After a hiatus from this space for a couple years, it feels quite timely that my return column kicks off the same week that this nation’s president-elect, Donald Trump, will be sworn in … barring any shocking last-minute twists. Nothing has been normal since the 2016 presidential election, so I’m not about to assume that the inauguration will go off without a hitch.
“DiverseCity,” which ran in The Portland Phoenix from 2003 to 2014, has always been a space to examine and touch on differences that define and sometimes (unfortunately) separate us, like race, class and religion — albeit with a heavy focus on that racial one. In 2002, when I landed in Maine as a Black woman from Chicago, the reality of being brown-skinned in the whitest state in America felt like an arrival in an alternate universe. My mere presence and existence in those days was often met with curiosity, and frequently with suspicion. I spent my first year in Maine trying to avoid leaving my house as much as possible and figure out how to survive (what I originally thought would be only eight years) in a state where my race branded me as an “other.”
Writing about the realities of race in this space, and later on my blog Blackgirlinmaine among other publications, would become an important outlet for me in processing and relieving my stress. And my increasingly vocal efforts became the appetizer for an ongoing meal of discussing race, inequity and even oppression here and beyond the state’s borders.
I was one of the first in Southern Maine to regularly give public voice to the frustrations, fears and lived realities of a person of color in Maine, but I’m certainly not the first to live here, and the landscape has shifted since I arrived. And I don’t mean just a slight decrease in the still-overwhelming level of whiteness. The spread of camera phones and social media, the high-profile racialized deaths of so many unarmed (and often unthreatening) Black people at the hands of white people nationally, and the election of our nation’s first Black president are just a few developments that have brought race to the forefront of the national consciousness.
But racial discussion and awareness that should have begun a process of progress and healing has gotten twisted. Instead, it blames victims of racism, and even bases presidential campaigns around exclusion and blame of nonwhite people for national problems. The hopes for a post-racial society many held after Obama’s election eight years ago have been aborted.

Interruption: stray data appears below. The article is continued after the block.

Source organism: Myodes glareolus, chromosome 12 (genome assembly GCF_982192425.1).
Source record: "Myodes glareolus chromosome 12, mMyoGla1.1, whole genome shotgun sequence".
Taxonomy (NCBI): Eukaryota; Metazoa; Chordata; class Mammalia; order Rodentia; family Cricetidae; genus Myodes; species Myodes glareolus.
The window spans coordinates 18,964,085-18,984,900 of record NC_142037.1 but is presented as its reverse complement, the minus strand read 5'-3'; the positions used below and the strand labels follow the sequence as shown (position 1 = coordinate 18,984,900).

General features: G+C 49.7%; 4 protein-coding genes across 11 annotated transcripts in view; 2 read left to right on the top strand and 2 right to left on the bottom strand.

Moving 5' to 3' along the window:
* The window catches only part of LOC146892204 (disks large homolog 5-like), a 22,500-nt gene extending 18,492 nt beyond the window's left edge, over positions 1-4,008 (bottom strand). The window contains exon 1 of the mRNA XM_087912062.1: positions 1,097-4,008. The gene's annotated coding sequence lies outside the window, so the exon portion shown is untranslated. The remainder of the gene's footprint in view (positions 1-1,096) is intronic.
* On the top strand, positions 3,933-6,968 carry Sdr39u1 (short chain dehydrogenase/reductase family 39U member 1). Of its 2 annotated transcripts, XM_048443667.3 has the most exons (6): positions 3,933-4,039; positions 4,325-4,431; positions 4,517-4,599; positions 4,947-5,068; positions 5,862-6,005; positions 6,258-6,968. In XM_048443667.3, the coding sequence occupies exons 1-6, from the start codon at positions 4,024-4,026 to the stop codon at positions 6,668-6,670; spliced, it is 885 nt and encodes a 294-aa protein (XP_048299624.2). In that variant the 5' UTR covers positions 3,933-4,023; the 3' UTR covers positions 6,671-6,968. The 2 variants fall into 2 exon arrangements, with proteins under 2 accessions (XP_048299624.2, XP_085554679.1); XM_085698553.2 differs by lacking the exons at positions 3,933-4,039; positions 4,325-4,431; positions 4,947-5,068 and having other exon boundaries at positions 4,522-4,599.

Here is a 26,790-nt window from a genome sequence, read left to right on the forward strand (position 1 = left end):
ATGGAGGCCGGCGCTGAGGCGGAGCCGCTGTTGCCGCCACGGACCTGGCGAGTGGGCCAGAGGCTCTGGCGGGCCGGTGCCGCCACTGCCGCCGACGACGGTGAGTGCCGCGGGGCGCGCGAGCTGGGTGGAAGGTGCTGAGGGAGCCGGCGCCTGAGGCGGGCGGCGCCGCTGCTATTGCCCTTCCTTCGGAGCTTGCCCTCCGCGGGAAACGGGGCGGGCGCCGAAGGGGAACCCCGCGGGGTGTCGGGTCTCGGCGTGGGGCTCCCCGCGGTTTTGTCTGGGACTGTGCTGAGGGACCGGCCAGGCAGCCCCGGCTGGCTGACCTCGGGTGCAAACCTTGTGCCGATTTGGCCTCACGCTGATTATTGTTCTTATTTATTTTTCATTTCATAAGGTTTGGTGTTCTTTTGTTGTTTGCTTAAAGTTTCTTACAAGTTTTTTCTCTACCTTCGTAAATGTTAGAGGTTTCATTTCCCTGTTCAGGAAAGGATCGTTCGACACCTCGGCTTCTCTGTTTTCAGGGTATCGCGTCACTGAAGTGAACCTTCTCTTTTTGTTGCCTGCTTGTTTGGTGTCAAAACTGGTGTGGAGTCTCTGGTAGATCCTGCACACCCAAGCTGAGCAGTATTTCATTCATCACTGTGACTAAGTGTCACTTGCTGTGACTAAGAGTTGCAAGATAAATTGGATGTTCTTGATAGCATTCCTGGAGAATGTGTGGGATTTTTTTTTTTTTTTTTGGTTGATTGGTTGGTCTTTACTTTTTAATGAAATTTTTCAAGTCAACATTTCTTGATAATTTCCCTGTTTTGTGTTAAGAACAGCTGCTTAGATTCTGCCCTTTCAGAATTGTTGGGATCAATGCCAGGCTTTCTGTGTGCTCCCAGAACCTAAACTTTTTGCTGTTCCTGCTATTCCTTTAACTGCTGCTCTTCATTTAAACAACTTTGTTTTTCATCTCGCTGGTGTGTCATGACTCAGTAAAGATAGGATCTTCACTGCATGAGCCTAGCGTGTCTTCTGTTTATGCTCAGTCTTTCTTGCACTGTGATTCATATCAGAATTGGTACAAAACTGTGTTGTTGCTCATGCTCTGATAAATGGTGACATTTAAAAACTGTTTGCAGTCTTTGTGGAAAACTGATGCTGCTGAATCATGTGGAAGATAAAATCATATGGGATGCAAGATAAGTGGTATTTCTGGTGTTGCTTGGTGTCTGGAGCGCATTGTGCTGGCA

With the rallying cry of Black Lives Matter, we are standing at an important crossroads. As city, state and nation, we can no longer afford to deny that racism is still very much a part of our collective reality.
Millions voted for Donald Trump. Even in Maine, enough voters chose Trump that he won one of our electoral votes. Many Trump supporters claim they wanted a new sheriff in town, one who was not enmeshed in the current political system. But what really attracted many of them was a campaign loaded with covert racism and imagery designed to inflame white fears in a changing world. A world where white skin no longer pays the dividends it once did.
Those declining dividends have resulted in anger, and anger may mean more threat to people of color, as expressed by the election of a man eagerly supported by white supremacists. And while whiteness may not be as profitable to all white Americans as it once was, it still provides many protections, advantages and opportunities others are often denied.
Racism never went away; in fact, it’s gotten a very energetic resurgence in recent years. It’s not unlike alcoholism in that it can never be properly dealt with if it isn’t ever acknowledged. And so I return to these pages to help spark, encourage and expand consideration and discussions on issues around race and other forms of difference from the American “norm” that is not, frankly, the only right way to be.